Fears of another economic recession, turmoil in financial markets and Europe's debt crisis are on the agenda as top economic and political officials from around the world gather here in Washington at the end of the week. Members of the International Monetary Fund and the World Bank say they hope to make progress on these tough issues. But as VOA's Jim Randle reports, expectations are modest.
The International Monetary Fund says the global economy faces its biggest risk since the 2008 financial crisis.
That is why the IMF's Reza Moghadam says he is trying to work out a strategy to bolster economic growth.
"The annual meetings are taking place at a critical time in the global economy. There is widespread concern that the global economic recovery is losing momentum," Moghadam said.
The warning echoes an IMF economic assessment published ahead of this week's gathering of officials from the 187 economies who make up the IMF, as well as officials with the World Bank.
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The IMF says international financial troubles are moving into a new and more political phase, with leaders in advanced countries often at odds over how to stabilize their economies.
The IMF's José Viñals watches monetary and capital markets.
"Weak politics. There has been a perception that politicians across both sides of the Atlantic [Ocean] may not have the willingness or the capacity to do whatever is needed to solve current problems," Vinals said.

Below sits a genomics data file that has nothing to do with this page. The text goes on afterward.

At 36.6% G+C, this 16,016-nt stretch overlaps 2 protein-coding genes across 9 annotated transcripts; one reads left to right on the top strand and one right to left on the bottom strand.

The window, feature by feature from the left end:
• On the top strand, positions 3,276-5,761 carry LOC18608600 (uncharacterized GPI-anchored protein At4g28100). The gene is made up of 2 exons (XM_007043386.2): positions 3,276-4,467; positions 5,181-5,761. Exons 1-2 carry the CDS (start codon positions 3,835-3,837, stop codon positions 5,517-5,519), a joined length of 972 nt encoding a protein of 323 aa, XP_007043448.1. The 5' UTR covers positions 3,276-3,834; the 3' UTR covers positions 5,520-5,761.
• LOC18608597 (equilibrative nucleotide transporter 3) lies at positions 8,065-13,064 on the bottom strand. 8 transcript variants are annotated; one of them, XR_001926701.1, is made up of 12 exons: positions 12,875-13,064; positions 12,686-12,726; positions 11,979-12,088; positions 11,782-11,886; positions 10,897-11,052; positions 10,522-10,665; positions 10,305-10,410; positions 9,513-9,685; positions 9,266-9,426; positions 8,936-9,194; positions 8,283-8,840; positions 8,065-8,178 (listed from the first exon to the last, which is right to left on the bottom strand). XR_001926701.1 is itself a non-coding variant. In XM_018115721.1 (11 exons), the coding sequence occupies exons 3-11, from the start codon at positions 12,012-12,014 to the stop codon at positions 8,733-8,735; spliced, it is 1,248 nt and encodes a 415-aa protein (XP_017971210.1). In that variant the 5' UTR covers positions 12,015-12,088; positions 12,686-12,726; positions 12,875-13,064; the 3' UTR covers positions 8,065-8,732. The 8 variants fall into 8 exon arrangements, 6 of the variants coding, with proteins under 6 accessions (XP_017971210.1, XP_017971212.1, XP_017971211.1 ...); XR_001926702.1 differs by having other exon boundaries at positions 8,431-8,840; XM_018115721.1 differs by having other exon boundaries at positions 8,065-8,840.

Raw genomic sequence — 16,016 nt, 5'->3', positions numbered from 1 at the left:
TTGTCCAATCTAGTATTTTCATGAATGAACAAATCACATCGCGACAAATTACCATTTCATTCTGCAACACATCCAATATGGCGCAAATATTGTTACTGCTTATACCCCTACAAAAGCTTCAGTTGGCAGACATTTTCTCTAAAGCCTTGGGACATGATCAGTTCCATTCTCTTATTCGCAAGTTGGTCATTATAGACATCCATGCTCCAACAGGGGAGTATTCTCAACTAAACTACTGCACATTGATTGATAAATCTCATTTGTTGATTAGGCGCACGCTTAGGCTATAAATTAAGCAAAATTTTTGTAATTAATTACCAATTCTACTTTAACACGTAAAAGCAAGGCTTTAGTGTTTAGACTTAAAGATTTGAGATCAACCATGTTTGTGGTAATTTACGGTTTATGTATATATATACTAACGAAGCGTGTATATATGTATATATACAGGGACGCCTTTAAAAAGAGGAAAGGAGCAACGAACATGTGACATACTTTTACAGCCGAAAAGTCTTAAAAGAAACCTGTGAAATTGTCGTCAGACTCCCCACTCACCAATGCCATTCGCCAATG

The IMF report discusses investor worries about the political process in the United States that threatened to push Washington toward financial default earlier this year. It also describes differences among European countries that have tangled efforts to cope with huge government debts.
Analyst Domenico Lombardi of the Brookings Institution here in Washington has experience at the IMF and the World Bank. He says indecision by politicians in many nations makes progress on these issues very unlikely.
"I think we should contain our expectations. These meetings will be relatively important because they will focus the international policymaking community on important threats to the stability of the global economy. But on the other hand, we should not expect a sensational announcement," he said.
Although expectations for progress might be modest, the IMF is urging a program of strong action, including reforms to the global financial system that reduce the risk that the collapse of very large firms could damage the global financial system.
The IMF wants advanced economies like the United States to cut government deficits and Europe to help banks amass bigger reserves to cope with economic troubles.
Emerging economies have weathered the economic downturn better than developed nations, but the IMF says they need to build solid financial systems.